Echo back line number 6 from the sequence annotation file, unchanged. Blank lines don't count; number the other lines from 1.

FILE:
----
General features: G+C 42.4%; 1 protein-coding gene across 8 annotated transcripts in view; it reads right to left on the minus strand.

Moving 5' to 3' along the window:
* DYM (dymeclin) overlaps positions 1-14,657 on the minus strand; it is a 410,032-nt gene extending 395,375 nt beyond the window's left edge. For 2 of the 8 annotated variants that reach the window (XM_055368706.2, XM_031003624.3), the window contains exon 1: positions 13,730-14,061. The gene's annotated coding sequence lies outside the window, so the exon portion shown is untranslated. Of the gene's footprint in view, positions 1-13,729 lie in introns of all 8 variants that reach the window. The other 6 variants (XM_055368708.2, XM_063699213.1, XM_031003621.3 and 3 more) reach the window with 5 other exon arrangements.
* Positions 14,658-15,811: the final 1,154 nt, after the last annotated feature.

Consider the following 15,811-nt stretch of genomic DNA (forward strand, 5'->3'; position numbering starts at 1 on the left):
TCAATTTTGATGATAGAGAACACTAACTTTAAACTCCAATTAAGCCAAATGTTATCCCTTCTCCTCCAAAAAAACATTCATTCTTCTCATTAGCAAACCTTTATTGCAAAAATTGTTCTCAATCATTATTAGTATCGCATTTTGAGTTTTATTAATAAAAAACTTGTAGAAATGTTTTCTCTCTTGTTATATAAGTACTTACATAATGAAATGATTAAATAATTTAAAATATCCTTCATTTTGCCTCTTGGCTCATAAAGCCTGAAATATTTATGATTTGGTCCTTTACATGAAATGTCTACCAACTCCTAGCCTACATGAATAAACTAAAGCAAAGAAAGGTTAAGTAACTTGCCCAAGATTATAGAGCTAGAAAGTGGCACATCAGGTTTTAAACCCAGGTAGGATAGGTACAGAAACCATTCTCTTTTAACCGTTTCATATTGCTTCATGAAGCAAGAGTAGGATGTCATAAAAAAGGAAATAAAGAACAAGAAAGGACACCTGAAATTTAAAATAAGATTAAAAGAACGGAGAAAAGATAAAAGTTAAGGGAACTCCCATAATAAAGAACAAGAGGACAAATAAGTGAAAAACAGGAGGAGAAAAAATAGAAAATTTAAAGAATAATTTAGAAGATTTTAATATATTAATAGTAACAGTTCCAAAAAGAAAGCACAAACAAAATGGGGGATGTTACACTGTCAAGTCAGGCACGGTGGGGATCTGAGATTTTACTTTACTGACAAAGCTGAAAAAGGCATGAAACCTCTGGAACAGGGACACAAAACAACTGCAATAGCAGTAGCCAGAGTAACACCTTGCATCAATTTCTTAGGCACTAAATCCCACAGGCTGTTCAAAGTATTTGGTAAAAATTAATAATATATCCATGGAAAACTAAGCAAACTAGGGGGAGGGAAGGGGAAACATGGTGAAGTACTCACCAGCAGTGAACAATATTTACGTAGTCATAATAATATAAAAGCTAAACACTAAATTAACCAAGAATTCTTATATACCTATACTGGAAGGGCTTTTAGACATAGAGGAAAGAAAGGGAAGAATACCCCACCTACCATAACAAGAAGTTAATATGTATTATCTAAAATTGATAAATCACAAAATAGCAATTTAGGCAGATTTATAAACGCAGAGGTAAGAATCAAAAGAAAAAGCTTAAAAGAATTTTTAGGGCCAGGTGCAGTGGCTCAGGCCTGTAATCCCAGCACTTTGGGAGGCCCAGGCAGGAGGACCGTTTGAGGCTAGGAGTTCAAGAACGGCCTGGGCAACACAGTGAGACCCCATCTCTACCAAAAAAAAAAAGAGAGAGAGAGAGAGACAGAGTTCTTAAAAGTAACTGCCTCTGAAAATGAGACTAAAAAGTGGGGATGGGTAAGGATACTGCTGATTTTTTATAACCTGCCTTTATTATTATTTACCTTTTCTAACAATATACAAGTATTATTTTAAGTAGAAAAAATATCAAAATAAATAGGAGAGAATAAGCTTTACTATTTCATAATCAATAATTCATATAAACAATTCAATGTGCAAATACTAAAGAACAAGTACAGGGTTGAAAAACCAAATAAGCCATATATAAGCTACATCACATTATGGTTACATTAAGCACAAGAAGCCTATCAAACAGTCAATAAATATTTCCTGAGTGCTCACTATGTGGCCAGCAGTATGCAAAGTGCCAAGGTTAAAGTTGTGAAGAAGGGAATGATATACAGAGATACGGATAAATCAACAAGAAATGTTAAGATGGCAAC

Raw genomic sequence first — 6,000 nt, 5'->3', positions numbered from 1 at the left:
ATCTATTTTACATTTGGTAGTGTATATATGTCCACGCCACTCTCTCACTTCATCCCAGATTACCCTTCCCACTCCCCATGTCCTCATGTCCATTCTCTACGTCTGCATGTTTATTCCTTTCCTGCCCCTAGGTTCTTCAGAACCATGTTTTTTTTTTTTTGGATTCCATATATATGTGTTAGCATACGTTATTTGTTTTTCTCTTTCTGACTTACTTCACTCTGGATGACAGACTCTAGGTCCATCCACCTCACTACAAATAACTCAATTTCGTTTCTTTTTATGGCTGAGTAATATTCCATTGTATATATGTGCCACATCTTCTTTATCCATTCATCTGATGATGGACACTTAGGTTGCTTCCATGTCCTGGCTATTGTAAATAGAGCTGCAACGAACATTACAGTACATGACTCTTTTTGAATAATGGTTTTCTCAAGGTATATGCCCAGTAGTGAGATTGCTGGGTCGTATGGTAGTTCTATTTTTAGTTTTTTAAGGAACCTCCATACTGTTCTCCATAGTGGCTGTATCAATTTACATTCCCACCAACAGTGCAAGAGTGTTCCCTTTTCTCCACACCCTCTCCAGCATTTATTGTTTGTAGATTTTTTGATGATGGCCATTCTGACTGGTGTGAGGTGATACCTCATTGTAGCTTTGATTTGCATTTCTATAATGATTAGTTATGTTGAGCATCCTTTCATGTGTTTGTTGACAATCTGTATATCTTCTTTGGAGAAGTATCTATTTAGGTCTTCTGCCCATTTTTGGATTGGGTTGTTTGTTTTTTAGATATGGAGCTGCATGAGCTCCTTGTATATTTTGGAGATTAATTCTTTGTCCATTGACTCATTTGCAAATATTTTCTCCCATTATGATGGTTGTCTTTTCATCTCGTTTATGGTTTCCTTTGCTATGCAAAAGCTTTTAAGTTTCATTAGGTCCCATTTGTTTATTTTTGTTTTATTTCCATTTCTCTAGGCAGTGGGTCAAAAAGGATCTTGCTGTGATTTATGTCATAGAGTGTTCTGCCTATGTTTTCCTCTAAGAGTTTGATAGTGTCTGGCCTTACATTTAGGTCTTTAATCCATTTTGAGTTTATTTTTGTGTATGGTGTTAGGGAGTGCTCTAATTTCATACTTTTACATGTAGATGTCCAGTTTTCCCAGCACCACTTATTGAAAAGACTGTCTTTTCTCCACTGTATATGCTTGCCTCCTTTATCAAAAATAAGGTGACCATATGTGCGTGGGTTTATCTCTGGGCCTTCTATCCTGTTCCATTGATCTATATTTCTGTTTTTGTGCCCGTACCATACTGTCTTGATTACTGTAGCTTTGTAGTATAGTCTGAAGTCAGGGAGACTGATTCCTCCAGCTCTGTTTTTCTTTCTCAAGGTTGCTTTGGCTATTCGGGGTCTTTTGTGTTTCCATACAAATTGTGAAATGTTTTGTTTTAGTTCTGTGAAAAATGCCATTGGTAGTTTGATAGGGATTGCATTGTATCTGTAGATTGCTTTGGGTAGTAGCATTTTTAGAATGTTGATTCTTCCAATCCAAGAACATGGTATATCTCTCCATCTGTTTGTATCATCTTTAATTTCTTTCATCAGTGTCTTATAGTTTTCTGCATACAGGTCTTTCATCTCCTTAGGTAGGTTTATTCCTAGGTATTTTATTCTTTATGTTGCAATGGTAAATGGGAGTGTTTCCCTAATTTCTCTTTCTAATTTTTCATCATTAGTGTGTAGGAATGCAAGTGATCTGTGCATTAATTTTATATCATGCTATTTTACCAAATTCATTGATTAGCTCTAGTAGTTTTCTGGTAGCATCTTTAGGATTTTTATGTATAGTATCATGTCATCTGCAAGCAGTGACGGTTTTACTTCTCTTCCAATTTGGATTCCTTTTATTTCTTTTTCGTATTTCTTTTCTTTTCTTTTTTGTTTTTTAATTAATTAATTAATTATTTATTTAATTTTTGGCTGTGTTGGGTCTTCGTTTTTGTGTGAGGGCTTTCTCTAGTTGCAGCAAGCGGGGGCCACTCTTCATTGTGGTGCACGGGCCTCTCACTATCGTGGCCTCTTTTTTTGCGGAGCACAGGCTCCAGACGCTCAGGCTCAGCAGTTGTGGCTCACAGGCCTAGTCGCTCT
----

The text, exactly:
TCAATTTTGATGATAGAGAACACTAACTTTAAACTCCAATTAAGCCAAATGTTATCCCTTCTCCTCCAAAAAAACATTCATTCTTCTCATTAGCAAACCTTTATTGCAAAAATTGTTCTCAATCATTATTAGTATCGCATTTTGAGTTTTATTAATAAAAAACTTGTAGAAATGTTTTCTCTCTTGTTATATAAGTACTTACATAATGAAATGATTAAATAATTTAAAATATCCTTCATTTTGCCTCTTGGCTCATAAAGCCTGAAATATTTATGATTTGGTCCTTTACATGAAATGTCTACCAACTCCTAGCCTACATGAATAAACTAAAGCAAAGAAAGGTTAAGTAACTTGCCCAAGATTATAGAGCTAGAAAGTGGCACATCAGGTTTTAAACCCAGGTAGGATAGGTACAGAAACCATTCTCTTTTAACCGTTTCATATTGCTTCATGAAGCAAGAGTAGGATGTCATAAAAAAGGAAATAAAGAACAAGAAAGGACACCTGAAATTTAAAATAAGATTAAAAGAACGGAGAAAAGATAAAAGTTAAGGGAACTCCCATAATAAAGAACAAGAGGACAAATAAGTGAAAAACAGGAGGAGAAAAAATAGAAAATTTAAAGAATAATTTAGAAGATTTTAATATATTAATAGTAACAGTTCCAAAAAGAAAGCACAAACAAAATGGGGGATGTTACACTGTCAAGTCAGGCACGGTGGGGATCTGAGATTTTACTTTACTGACAAAGCTGAAAAAGGCATGAAACCTCTGGAACAGGGACACAAAACAACTGCAATAGCAGTAGCCAGAGTAACACCTTGCATCAATTTCTTAGGCACTAAATCCCACAGGCTGTTCAAAGTATTTGGTAAAAATTAATAATATATCCATGGAAAACTAAGCAAACTAGGGGGAGGGAAGGGGAAACATGGTGAAGTACTCACCAGCAGTGAACAATATTTACGTAGTCATAATAATATAAAAGCTAAACACTAAATTAACCAAGAATTCTTATATACCTATACTGGAAGGGCTTTTAGACATAGAGGAAAGAAAGGGAAGAATACCCCACCTACCATAACAAGAAGTTAATATGTATTATCTAAAATTGATAAATCACAAAATAGCAATTTAGGCAGATTTATAAACGCAGAGGTAAGAATCAAAAGAAAAAGCTTAAAAGAATTTTTAGGGCCAGGTGCAGTGGCTCAGGCCTGTAATCCCAGCACTTTGGGAGGCCCAGGCAGGAGGACCGTTTGAGGCTAGGAGTTCAAGAACGGCCTGGGCAACACAGTGAGACCCCATCTCTACCAAAAAAAAAAAGAGAGAGAGAGAGAGACAGAGTTCTTAAAAGTAACTGCCTCTGAAAATGAGACTAAAAAGTGGGGATGGGTAAGGATACTGCTGATTTTTTATAACCTGCCTTTATTATTATTTACCTTTTCTAACAATATACAAGTATTATTTTAAGTAGAAAAAATATCAAAATAAATAGGAGAGAATAAGCTTTACTATTTCATAATCAATAATTCATATAAACAATTCAATGTGCAAATACTAAAGAACAAGTACAGGGTTGAAAAACCAAATAAGCCATATATAAGCTACATCACATTATGGTTACATTAAGCACAAGAAGCCTATCAAACAGTCAATAAATATTTCCTGAGTGCTCACTATGTGGCCAGCAGTATGCAAAGTGCCAAGGTTAAAGTTGTGAAGAAGGGAATGATATACAGAGATACGGATAAATCAACAAGAAATGTTAAGATGGCAAC